Original Article

In the News – Beijing Asked Seoul to Stop Help for N.Korean Defectors

Aside

In the News – Beijing Asked Seoul to Stop Help for N.Korean Defectors

China asked Seoul to make sure that South Koreans stop engaging in “organized activities” there to help North Koreans escape if South Korean activist Kim Young-hwan was to be released. Kim was tortured during his 114 days in Chinese detention for helping North Korean refugees.

A senior diplomatic source here on Wednesday said China attempted to make Kim’s release contingent on South Korea putting a stop to activists’ help for North Korean defectors in the three northeastern Chinese provinces.

“China threatened not to release Kim unless Seoul promises to stop organized assistance for North Korean defectors, but the South Korean government declined,” the source added.

A senior South Korean government official confirmed the story.

China is worried about the activities of South Korean NGOs helping North Koreans in the provinces adjacent to North Korea. Chinese police fear that North Koreans could escape en masse if organized assistance increases.

There is also speculation that the North Korean regime has asked Beijing for help. After Seoul declined to meet its demand, China reportedly decided to deport Kim after a visit to Seoul last month by Minister of Public Security Meng Jianzhu.

Seoul has been seeking a consular agreement with Beijing to increase protection of South Korean citizens for a decade, but progress has been slow. According to the Foreign Ministry, talks kicked off in May 2002 and were convened on three more occasions — in January 2007, January 2010, and December 2011 — but the gap in opinions remains wide.

Seoul made consular agreements with the U.S. in 1963 and with Russia in 1992. A ministry official said, “Even if there’s no bilateral consular agreement with China, there won’t be any big problem if we stress the Vienna Convention on Consular Relations, to which most countries including China and Korea are signatories.”

Original Article 

In the News – S. Korean activist seeks to prove torture through medical checkup

Aside

In the News – S. Korean activist seeks to prove torture through medical checkup

SEOUL, Aug. 2 (Yonhap) — A South Korean human rights activist who has accused Chinese security agents of torture during his four-month arrest said Thursday he will prove his claims through a medical checkup amid Beijing’s denial of the alleged abuse.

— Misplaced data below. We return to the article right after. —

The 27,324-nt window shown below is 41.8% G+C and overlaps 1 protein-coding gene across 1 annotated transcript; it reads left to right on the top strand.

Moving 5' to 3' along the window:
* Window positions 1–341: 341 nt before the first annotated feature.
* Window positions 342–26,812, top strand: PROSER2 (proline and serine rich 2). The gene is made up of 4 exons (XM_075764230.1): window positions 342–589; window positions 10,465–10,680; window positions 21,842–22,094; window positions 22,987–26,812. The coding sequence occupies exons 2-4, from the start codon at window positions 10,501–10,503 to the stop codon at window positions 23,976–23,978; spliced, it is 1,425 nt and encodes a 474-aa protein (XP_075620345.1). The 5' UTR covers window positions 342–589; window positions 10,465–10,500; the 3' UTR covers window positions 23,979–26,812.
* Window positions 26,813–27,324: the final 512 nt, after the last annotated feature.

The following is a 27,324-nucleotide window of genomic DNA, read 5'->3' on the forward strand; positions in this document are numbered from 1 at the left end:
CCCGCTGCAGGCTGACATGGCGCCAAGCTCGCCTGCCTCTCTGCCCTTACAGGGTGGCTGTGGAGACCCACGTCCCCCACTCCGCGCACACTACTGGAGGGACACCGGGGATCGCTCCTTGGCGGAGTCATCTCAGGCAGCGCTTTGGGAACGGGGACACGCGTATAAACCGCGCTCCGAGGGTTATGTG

The dramatic story of Kim Young-hwan, who was expelled from China and returned home on July 20, has taken another turn in recent weeks following his revelations of torture under Chinese detention.

The 49-year-old activist recently described the beatings, electric shocks and sleep deprivation he endured during the early days of his arrest in northeastern China, exposing the Seoul government to criticism about its lack of action against Beijing.

Kim was arrested on March 29 on suspicion of endangering China’s national security, a charge believed to be related to the activist’s efforts to help North Korean defectors in China and promote human rights in the North.

China’s foreign ministry has rejected the allegations of torture, saying the investigation went according to law.

“Externally, there doesn’t seem to be any scars remaining,” Kim told Yonhap News Agency in a phone call. “I plan to get a medical checkup.”

Formal evidence of the alleged torture is expected to help Kim in the event that he decides to sue the Chinese government or take the case to the United Nations.

South Korean human rights activist Kim Young-hwan (Yonhap)

Lee Kyu-ho, a 41-year-old Korean-Chinese, said he moved to South Korea in 2010 after having worked as a Chinese security agent from 1995 to 2002, and witnessed similar violence by Chinese authorities at the time.

“In 1996, we took into custody a male North Korean defector who appeared to be in his late 30s or early 40s, and during the investigation, I kicked him with my heels and beat him with an electric rod,” Lee said in an interview with Yonhap.

“I was infuriated when I heard about the torture Chinese authorities used against Kim Young-hwan and decided to blow the whistle out of guilt about my past actions.”

Kim’s detention drew public attention due to his personal background.

He is a former South Korean proponent of North Korea’s guiding “juche” philosophy of self-reliance who later renounced his pro-North Korean ideology and became active in projects to raise awareness about the North’s dismal human rights record.